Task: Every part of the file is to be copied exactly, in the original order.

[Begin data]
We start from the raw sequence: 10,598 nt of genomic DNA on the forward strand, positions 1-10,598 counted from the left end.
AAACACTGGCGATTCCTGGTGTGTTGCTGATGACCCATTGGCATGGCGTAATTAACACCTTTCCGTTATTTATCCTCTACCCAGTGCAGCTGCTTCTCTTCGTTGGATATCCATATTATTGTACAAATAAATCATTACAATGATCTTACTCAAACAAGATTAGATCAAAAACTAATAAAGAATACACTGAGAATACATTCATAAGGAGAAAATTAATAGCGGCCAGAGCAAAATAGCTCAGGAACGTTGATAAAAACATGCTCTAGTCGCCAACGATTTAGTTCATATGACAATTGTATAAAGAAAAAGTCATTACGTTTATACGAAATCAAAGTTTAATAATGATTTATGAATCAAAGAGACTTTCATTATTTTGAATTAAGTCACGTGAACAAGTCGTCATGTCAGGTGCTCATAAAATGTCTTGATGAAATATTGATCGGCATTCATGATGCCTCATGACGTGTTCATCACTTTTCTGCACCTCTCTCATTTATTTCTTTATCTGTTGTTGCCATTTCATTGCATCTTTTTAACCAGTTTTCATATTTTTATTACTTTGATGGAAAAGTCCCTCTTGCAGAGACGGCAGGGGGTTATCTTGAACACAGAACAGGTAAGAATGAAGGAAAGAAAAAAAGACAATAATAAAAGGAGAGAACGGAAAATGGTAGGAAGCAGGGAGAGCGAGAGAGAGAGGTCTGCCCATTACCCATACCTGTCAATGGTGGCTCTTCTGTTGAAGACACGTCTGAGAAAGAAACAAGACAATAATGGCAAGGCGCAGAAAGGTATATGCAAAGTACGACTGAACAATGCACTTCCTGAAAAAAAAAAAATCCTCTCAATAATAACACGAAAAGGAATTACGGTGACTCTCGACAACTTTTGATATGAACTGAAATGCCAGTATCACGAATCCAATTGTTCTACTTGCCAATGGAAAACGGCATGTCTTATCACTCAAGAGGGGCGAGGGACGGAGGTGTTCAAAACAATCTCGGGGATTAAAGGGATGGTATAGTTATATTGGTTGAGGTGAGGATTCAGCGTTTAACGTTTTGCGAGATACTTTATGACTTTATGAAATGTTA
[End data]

We start from the raw sequence: 10,598 nt of genomic DNA on the forward strand, positions 1-10,598 counted from the left end.
AAACACTGGCGATTCCTGGTGTGTTGCTGATGACCCATTGGCATGGCGTAATTAACACCTTTCCGTTATTTATCCTCTACCCAGTGCAGCTGCTTCTCTTCGTTGGATATCCATATTATTGTACAAATAAATCATTACAATGATCTTACTCAAACAAGATTAGATCAAAAACTAATAAAGAATACACTGAGAATACATTCATAAGGAGAAAATTAATAGCGGCCAGAGCAAAATAGCTCAGGAACGTTGATAAAAACATGCTCTAGTCGCCAACGATTTAGTTCATATGACAATTGTATAAAGAAAAAGTCATTACGTTTATACGAAATCAAAGTTTAATAATGATTTATGAATCAAAGAGACTTTCATTATTTTGAATTAAGTCACGTGAACAAGTCGTCATGTCAGGTGCTCATAAAATGTCTTGATGAAATATTGATCGGCATTCATGATGCCTCATGACGTGTTCATCACTTTTCTGCACCTCTCTCATTTATTTCTTTATCTGTTGTTGCCATTTCATTGCATCTTTTTAACCAGTTTTCATATTTTTATTACTTTGATGGAAAAGTCCCTCTTGCAGAGACGGCAGGGGGTTATCTTGAACACAGAACAGGTAAGAATGAAGGAAAGAAAAAAAGACAATAATAAAAGGAGAGAACGGAAAATGGTAGGAAGCAGGGAGAGCGAGAGAGAGAGGTCTGCCCATTACCCATACCTGTCAATGGTGGCTCTTCTGTTGAAGACACGTCTGAGAAAGAAACAAGACAATAATGGCAAGGCGCAGAAAGGTATATGCAAAGTACGACTGAACAATGCACTTCCTGAAAAAAAAAAAATCCTCTCAATAATAACACGAAAAGGAATTACGGTGACTCTCGACAACTTTTGATATGAACTGAAATGCCAGTATCACGAATCCAATTGTTCTACTTGCCAATGGAAAACGGCATGTCTTATCACTCAAGAGGGGCGAGGGACGGAGGTGTTCAAAACAATCTCGGGGATTAAAGGGATGGTATAGTTATATTGGTTGAGGTGAGGATTCAGCGTTTAACGTTTTGCGAGATACTTTATGACTTTATGAAATGTTA